The Nantahala and Pisgah Forest Revised Plan released Jan. 21 will guide the management of more than 1 million acres of public forestland in Western North Carolina for the next decade and beyond, complete after eight years of work and collaboration.
The 360-page plan will guide two of the busiest national forests in the country - combined the Nantahala and Pisgah draw about 5.1 million visitors a year - and all their many uses, including hunting, fishing, hiking and mountain biking, a home for wildlife, protectors of clean water and wilderness, an economic driver for the region with its timber products, cultural and natural resources and as a haven in the face of climate change.
It's been a long process with a huge amount of collaboration and input from partners and local governments, said James Melonas, forest supervisor for national forests in North Carolina. Although initial reaction from some of the partners has drawn criticism as well as praise.
"We feel really good about where we landed on the plan," he said. "We feel the plan really advances all the different interests that we've heard from over that time and that it's setting us up for the next generation of managing the Nantahala and Pisgah."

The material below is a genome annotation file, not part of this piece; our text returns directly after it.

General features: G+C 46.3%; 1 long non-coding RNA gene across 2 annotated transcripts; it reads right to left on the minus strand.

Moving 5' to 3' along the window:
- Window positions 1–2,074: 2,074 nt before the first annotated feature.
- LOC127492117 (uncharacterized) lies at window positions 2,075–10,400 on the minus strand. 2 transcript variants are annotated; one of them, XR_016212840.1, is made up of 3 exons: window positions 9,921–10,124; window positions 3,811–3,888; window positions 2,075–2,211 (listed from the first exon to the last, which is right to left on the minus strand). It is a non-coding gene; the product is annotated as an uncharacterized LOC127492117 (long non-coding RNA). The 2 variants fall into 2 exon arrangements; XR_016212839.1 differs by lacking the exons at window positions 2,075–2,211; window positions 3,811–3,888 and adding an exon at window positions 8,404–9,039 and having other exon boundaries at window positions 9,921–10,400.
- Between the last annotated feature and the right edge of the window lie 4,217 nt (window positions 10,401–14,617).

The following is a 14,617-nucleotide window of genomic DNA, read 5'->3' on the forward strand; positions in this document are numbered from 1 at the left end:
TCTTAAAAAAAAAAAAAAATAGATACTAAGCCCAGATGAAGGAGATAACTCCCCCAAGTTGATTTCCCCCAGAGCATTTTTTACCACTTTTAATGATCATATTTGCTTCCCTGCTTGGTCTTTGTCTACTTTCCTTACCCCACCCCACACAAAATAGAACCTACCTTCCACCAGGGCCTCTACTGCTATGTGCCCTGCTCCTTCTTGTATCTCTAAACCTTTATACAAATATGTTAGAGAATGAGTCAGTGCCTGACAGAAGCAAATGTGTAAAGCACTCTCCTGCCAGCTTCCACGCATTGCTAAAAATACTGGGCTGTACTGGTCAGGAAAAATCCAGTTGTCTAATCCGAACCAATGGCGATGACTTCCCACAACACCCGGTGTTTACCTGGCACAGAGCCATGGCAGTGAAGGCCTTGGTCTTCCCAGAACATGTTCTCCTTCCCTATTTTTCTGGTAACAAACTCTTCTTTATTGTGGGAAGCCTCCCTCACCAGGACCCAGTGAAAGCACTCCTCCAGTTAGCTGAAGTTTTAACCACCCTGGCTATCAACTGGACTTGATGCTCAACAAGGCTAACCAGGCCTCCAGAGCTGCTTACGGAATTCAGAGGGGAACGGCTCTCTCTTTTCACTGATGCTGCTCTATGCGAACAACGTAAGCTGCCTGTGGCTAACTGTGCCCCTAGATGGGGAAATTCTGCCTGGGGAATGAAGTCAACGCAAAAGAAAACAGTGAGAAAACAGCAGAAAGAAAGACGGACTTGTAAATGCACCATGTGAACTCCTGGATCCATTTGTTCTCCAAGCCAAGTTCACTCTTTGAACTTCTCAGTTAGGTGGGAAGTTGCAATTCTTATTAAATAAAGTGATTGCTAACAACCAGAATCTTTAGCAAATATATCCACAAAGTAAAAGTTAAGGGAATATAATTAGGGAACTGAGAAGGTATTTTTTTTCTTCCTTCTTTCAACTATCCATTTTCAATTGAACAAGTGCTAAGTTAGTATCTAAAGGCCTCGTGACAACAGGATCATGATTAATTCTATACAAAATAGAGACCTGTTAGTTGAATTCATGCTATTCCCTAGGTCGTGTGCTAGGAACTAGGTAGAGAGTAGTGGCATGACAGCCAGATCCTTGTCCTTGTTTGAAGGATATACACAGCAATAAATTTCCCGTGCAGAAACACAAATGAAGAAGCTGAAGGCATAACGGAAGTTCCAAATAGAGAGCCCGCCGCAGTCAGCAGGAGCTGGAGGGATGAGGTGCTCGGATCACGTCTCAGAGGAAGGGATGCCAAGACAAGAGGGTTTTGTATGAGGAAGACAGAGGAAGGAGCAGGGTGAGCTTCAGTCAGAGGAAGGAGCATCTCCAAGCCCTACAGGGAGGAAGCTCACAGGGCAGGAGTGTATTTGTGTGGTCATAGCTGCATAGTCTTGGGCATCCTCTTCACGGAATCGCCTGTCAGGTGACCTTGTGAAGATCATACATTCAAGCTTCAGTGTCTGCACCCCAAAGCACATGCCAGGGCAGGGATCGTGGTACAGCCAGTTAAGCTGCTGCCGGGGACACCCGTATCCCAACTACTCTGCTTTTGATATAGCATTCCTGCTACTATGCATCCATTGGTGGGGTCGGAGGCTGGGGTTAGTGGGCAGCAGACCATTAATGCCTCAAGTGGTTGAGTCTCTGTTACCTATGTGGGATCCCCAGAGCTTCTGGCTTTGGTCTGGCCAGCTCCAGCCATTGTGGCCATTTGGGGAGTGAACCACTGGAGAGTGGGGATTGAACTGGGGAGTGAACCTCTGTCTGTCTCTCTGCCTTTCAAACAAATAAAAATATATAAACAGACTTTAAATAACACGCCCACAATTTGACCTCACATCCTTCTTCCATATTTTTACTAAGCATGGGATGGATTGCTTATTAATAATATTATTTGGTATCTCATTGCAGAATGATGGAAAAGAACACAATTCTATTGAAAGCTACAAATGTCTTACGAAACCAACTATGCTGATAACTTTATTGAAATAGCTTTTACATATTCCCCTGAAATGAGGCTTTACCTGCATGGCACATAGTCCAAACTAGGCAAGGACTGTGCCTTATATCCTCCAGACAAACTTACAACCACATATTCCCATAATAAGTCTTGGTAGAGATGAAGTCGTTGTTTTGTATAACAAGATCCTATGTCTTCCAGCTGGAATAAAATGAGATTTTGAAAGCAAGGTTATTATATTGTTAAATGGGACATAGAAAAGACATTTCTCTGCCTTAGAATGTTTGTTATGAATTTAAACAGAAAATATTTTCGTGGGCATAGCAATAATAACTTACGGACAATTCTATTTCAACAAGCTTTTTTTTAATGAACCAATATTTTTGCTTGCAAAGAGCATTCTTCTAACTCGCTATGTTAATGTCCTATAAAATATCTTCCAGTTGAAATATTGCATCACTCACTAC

She pointed folks to the much shorter, 26-page reader's guide, with visuals, key themes and a breakdown of where to find specific topics within the plan.
"It feels great to get to this point, to be able to share with the public how we've incorporated their ideas," Aldridge said.
Starting with the initial notice in October 2013, the Forest Service has hosted 49 face-to-face and virtual meetings at locations throughout the forest during the planning process, according to the plan, and Forest Service staff attended more than 120 meetings with collaborative groups, 65 with local, state and federal agencies, and met with Native American tribes 17 times, including the Eastern Band of Cherokee Indians.
The plan's release kicks off the final 60-day objection period for those parties who submitted substantive comments during the plan’s development and a 90-day period to resolve those objections.
After that five-month objection process, the plan can be signed and implementation can begin, Aldridge said.
Until that time, the forest service will be operating under the current plan signed in 1987 and amended in 1994, with more than 26 updates since. Each unit of the U.S. Forest Service is required by law to revise its management plan every 15 years.